Thursday, 22 August 2019

Seven years

Seven years since my official diagnosis.

Ten years of living with this disease.  Living with fear and uncertainty.  Learning to navigate things I never expected to.  Learning to embrace the "new" me.

It's been a process. Many medications, some terrifying and debilitating.  Many treatments and appointments and trying anything that might make things better.

There still is no cure for MS, nor a definite cause.

There is no warning when your body will turn against you.

It's taken me a decade, and I am now okay with having MS.  And it does partly define who I am.  Probably because I think it's made me a stronger person.  I am comfortable with my own mortality and my own illness.

At my last Neurologist's appointment, we discussed that because I am over the 10 year mark of living with this disease, we wait and see how my MS transitions.  10-15 years post-onset is typically when 50% of people decline greatly and become secondary progressive, while 90% of people with MS will transition to secondary progressive within 25 years. This waiting will perhaps be the hardest.

For those who have stuck with me - thank you.  Support is the only way to navigate through a progressive disease.

And the MS community as a whole has been an amazing asset to me.  I have never seen a group of people rally together with such power.  Ever.

And on that note, coincidentally, today is A&W's Burgers to Beat MS day.  For every Teen burger sold, $2 goes directly to the MS Society of Canada.  This is a huge fundraiser which supports the research, resources, and equipment that thousands of people really need.

So go eat a burger!



Monday, 27 May 2019

MS Walk

Thank you to those who donated, those who called to wish me well, and to those who showed up!

I couldn't do this without you all.

Team Making Lemonade has now completed seven MS Walks and has raised over $35,000 for the MS Society!  And I can see advancements happening all the time - new medications, new research, new programs for people with MS.  These donations really do help.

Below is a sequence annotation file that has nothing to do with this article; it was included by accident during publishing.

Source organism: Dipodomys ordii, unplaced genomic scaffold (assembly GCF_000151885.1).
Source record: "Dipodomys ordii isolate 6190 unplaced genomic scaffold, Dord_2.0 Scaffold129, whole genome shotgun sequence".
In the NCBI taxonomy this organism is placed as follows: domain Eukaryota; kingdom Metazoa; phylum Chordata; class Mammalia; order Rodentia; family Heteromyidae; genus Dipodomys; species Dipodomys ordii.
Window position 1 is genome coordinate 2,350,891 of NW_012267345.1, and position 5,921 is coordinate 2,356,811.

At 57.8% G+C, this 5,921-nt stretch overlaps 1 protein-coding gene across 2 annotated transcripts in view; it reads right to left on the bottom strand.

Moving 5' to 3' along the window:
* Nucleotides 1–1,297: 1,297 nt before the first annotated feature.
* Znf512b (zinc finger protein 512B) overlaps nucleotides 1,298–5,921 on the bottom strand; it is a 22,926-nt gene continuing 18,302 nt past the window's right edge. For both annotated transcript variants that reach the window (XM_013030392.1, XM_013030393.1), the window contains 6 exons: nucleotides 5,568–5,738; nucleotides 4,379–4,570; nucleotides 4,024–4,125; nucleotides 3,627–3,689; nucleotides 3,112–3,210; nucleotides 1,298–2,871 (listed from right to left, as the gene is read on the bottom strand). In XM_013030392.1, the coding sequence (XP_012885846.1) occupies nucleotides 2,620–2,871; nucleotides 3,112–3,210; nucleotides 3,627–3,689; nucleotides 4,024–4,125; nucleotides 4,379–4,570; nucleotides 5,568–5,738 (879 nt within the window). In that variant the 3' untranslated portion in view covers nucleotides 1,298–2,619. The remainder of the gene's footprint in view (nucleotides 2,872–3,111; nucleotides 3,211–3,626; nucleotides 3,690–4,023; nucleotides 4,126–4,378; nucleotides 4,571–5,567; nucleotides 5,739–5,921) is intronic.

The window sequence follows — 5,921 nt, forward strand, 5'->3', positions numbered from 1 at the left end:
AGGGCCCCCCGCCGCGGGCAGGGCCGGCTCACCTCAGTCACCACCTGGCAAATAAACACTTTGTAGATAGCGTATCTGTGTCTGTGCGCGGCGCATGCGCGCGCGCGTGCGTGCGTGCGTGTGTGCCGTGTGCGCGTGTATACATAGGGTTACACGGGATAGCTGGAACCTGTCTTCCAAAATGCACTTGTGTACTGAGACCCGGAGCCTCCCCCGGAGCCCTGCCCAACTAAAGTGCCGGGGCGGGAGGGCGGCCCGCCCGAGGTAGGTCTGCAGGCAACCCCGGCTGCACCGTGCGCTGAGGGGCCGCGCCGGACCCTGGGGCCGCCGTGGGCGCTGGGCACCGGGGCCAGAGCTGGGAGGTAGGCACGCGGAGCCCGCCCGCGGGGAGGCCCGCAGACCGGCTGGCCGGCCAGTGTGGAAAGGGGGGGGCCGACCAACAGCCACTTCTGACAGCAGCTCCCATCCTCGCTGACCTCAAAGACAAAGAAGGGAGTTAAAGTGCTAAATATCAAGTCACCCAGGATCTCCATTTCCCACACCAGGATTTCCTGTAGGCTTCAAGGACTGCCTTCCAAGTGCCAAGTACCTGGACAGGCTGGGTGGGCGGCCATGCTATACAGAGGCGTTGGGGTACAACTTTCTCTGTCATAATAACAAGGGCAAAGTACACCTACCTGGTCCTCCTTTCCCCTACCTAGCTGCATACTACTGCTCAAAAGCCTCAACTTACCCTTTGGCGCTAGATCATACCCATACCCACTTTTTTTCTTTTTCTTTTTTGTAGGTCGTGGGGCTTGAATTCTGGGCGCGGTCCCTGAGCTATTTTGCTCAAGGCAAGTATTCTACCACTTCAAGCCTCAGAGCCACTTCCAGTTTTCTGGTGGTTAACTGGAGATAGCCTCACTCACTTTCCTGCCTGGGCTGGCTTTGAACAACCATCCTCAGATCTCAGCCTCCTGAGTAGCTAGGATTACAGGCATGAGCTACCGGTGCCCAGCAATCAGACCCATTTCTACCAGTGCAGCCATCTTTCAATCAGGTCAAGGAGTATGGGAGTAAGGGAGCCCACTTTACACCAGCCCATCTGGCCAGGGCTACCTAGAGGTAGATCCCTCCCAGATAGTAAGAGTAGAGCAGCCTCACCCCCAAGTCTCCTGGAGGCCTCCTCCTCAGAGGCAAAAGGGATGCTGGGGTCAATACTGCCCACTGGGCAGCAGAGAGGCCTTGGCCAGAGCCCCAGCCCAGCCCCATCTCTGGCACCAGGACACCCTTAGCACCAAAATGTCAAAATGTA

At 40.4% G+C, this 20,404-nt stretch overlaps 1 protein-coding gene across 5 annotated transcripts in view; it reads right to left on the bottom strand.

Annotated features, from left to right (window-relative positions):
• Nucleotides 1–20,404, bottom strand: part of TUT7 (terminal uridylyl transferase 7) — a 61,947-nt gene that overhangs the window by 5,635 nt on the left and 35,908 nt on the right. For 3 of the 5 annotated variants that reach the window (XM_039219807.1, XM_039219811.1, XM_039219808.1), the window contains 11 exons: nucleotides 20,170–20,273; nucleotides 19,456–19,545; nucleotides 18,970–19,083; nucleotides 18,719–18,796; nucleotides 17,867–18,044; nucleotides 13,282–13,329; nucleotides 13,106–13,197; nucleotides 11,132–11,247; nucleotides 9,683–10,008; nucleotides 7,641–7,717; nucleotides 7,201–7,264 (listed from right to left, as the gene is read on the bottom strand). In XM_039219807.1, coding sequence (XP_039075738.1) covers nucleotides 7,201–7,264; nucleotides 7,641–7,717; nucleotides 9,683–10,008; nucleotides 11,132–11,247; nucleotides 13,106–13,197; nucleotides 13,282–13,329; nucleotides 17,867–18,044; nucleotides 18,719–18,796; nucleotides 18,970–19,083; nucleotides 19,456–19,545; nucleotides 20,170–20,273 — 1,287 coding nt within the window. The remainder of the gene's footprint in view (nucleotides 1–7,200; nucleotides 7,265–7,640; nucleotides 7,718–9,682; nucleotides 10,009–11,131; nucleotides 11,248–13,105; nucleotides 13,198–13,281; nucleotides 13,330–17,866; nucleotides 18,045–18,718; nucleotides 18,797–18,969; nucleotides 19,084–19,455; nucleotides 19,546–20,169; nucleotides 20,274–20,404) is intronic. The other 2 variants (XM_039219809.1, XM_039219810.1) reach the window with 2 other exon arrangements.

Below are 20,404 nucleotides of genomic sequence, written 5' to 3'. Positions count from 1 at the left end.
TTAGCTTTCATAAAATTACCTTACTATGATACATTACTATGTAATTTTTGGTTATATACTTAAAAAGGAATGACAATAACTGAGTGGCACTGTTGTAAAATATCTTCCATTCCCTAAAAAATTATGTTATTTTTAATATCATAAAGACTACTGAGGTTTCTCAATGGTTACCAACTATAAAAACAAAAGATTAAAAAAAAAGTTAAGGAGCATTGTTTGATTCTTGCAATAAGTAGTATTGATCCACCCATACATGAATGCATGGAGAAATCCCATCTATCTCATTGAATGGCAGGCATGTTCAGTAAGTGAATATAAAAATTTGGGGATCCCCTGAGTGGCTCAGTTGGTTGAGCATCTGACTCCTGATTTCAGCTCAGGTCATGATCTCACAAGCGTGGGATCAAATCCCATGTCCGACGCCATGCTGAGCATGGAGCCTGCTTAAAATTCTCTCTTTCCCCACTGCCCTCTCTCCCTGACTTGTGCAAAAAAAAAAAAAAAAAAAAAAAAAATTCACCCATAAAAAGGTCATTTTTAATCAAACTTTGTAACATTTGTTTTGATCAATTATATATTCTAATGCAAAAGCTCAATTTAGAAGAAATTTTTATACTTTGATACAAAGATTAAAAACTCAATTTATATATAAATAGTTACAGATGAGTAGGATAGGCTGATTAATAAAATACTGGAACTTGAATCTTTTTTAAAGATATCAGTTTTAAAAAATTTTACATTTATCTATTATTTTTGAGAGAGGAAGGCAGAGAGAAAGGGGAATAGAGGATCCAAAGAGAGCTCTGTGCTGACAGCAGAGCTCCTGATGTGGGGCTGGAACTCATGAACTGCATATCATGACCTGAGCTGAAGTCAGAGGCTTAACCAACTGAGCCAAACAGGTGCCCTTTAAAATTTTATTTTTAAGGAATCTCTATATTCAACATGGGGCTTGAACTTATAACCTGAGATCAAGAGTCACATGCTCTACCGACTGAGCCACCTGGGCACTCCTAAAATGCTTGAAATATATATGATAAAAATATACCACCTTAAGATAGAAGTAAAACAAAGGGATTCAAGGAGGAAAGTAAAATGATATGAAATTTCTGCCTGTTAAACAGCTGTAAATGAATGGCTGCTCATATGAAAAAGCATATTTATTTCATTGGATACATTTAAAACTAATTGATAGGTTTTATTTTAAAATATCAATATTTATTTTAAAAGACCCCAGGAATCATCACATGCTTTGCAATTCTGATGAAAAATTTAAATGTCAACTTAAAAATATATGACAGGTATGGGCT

I am deeply grateful for the support.

Thank you to the MS Society for asking me to be the Vancouver media spokesperson, to Stephanie Florian from News1130, and to City TV for having me!  I had a blast!




Wednesday, 6 March 2019

The professional patient

"So why don't you work now that both of your kids are in school?"

If I had a dollar every time I heard that...

On top of living with MS, and learning how to get through daily symptoms and interruptions to life (which is a huge thing as it is), it involves so much more.

There are so many appointments. Usually at least 2 a week.  I see my Neurologist at least every 6 months, usually sooner, my neuro-ophthalmologist every 3 months, and there are many brain and spinal cord MRIs. I administer my own injections every day at home (which requires so much prep - heating my skin up before, then cooling it down after.  And until I find another medication I can tolerate, this is for life).  I have my own mini-medical clinic at home!

Then there's the 3-day hospital bouts of IV corticosteroids, the myriad of other doctors I need to see as new issues pop up, plus the cocktail of other medications I need to take to stay on top of things.

Most appointments usually don't bring good news.  Which I understand.  That's the nature of this disease.  But with that also comes the need to be extra vigilant about my mental health. Living with a degenerative disease is a terrifying thing.  I need help with that.  Add in the appointments with my therapist plus medications (yes, I talk freely about that.  No stigma about maintaining mental health).

Today was eye-injection day with my neuro-ophthalmologist, in order to try and control my nystagmus and eye shaking.

But I am so lucky I'm still fully mobile, and for the most part, able to participate in life.  And I am thrilled I get to be an Ambassador for the MS Society of Canada and work with the Peer Support Program, and dedicate so much time volunteering with them.

Needles in eyeballs every three months, you ask?  Plus daily injections and other meds to maintain my health, plus sometimes not being able to stand or balance, or see, or think, or feel sensations.

Plus there's those two kids, and soon-to-be dog! (whom I love dearly)

That's why I can't work.

Rant over!  (Haha)